One of the great moments in bureaucratic history occurred in front of a washtub in Jacques’ house in fifteenth-century France. Jacques, like most men throughout history, was under the rule of his wife. Jacques’ mother-in-law frequently gave him advice. She said that Jacques should always follow his wife’s orders, and to make sure he didn’t forget any, he should write them down. Jacques prepared to write. He asked his wife for orders. His wife said:
Write clearly, do you hear? Put down that you’ll always obey me, never disobey me, and do everything I ask. [*]
In a moment of brilliant bureaucratic insight, Jacques responded:
Nothing doing. Itemize, and I’ll agree to what’s reasonable.
In any circumstances, the bureaucratically smart choice is always to create a lengthy, detailed document. Thus Jacques wrote up his wife’s requests: get up first in the morning, warm her clothes by the fire, rock and comfort baby when baby wakes up at night, run to store for bread and milk, feed the cat, wash the clothes and hang them to dry, make coffee, serve her breakfast, make the bed, make lunch, clean the kitchen, wash pots and pans, wash baby’s dirty diapers (Jacques wrote that one down only after his wife threatened to beat him if he didn’t), straighten out the house, have sex with wife five or six times a day (a husband’s sexuality was more valued in the medieval period than today). After Jacques agreed that his responsibility was to do what was in the list and nothing more, he signed the document. He thus made that document officially his husbandly job description.
Jacques’ wife immediately ordered him to help pull the wash from the washtub and hang it to dry. Jacques consulted his job description, found that item on it, and began to help his wife. After throwing some washwater in Jacques’ face, Jacques’ wife accidentally fell into the washtub. In that deep, medieval tub, she was at risk of drowning. She screamed to Jacques to give her a hand to help get her out. Jacques consulted his job description, did not find “save wife from drowning in washtub” in the document, and thus refused to help his wife. She cried, begged, and pleaded. Jacques stuck to his bureaucratic principles:
I’m scrutinizing this paper, but I have to inform you that it’s not in the list.
Save yourself any way you can. As far as I’m concerned you’re staying where you are.
In a somewhat bureaucratically unrealistic turn of events, Jacques eventually offered his wife a deal: make me master of the house, and I’ll pull you out of the washtub. His wife agreed. Jacques saved his wife, and happily declared:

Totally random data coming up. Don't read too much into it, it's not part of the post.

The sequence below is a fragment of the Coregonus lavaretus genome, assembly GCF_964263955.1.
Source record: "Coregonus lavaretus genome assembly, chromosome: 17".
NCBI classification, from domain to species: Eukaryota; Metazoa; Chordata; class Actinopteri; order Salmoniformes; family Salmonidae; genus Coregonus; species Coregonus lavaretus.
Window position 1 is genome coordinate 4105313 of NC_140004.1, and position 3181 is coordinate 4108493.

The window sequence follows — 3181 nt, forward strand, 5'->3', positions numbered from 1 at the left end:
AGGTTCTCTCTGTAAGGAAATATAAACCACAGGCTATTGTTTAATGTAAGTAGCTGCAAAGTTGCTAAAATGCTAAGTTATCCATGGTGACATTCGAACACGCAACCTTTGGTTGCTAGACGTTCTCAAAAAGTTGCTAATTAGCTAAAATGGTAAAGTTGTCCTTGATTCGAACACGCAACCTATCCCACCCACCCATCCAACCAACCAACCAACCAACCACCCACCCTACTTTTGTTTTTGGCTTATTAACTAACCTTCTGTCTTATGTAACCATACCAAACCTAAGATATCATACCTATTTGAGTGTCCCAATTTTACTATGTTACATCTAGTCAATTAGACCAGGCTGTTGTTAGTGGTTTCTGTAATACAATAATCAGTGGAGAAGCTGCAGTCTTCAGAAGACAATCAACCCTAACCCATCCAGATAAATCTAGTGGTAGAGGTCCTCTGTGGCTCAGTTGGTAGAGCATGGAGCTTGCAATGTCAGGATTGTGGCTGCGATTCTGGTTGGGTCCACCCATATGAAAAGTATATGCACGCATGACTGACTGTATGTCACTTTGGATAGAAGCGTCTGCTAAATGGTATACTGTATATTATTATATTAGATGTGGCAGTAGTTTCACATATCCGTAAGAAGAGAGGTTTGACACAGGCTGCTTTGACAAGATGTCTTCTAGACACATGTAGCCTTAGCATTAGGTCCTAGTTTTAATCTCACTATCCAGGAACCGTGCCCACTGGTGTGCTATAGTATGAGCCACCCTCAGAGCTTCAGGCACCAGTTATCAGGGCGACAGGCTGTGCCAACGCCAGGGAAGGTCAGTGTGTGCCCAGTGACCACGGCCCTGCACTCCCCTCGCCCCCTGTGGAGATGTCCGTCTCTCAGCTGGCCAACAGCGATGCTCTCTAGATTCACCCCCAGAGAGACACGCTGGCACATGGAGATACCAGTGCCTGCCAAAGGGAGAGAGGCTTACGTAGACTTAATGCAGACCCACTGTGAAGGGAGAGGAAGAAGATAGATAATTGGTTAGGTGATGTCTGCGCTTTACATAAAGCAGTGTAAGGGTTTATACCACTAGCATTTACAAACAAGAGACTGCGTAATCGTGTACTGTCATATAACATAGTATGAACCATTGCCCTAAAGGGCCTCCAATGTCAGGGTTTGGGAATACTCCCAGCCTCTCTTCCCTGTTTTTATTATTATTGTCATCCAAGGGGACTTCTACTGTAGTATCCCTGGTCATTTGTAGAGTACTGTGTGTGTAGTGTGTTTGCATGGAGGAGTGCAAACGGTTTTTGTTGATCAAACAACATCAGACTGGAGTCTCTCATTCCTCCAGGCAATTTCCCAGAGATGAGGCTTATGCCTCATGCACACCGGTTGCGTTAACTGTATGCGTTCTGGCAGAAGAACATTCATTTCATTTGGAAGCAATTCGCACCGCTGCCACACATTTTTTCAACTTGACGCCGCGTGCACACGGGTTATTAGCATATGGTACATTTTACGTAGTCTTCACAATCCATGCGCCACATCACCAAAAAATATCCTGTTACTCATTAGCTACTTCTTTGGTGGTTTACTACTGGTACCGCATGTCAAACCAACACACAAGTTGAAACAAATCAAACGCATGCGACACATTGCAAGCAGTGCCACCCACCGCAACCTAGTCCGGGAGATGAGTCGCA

Well then, it looks as if I’ll be in charge from now on, since my wife says so.
Most husband know how the story would continue from there. The bureaucratic lesson is clear: get a job description, and stick to it.
Bloomberg Businessweek breaks the story that Jeff Bezos failed to sit through a meeting. Here’s Bezos’ confession of weakness:
I once found myself in a meeting with a room full of international tax experts talking about a dispute between Japanese taxing authorities and American taxing authorities. I was invited to the meeting because it was a large amount of money and in the worst-case scenario, we would have had to pay both. … But 30 minutes into the meeting I said, “Look, guys, I know this is an important issue, but it’s not one I can contribute to, so I will bow out.”
Amazon will never achieve bureaucratic greatness with a CEO who can’t pointlessly sit through a meeting.
Roy Greenslade reports that Lloyd’s List, which is not the world’s oldest newspaper, is giving up on print. Currently 2% of readers of Lloyd’s List read the publication only in print. Those readers are undoubtedly bureaucratic leaders. Those who look backwards carry bureaucracies forward. Lloyd’s List is destroying its bureaucratic future.
That’s all for this month’s Carnival of Bureaucrats. Enjoy previous bureaucratic carnivals here. Nominations of posts to be considered for inclusion in next month’s carnival should be submitted using Form 376: Application for Bureaucratic Recognition.
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[*] from the Old French farce, Le Cuvier (The Washtub), trans. Oscar Mandel (1970), Five comedies of medieval France (New York: Dutton) p. 144. All subsequent quotes are from id. pp. 144-9. Here’s some information about Le Cuvier.
[image] My photograph of Big Rooster, David Smith, steel sculpture, 1945, in the Hirshhorn Museum, Washington, DC.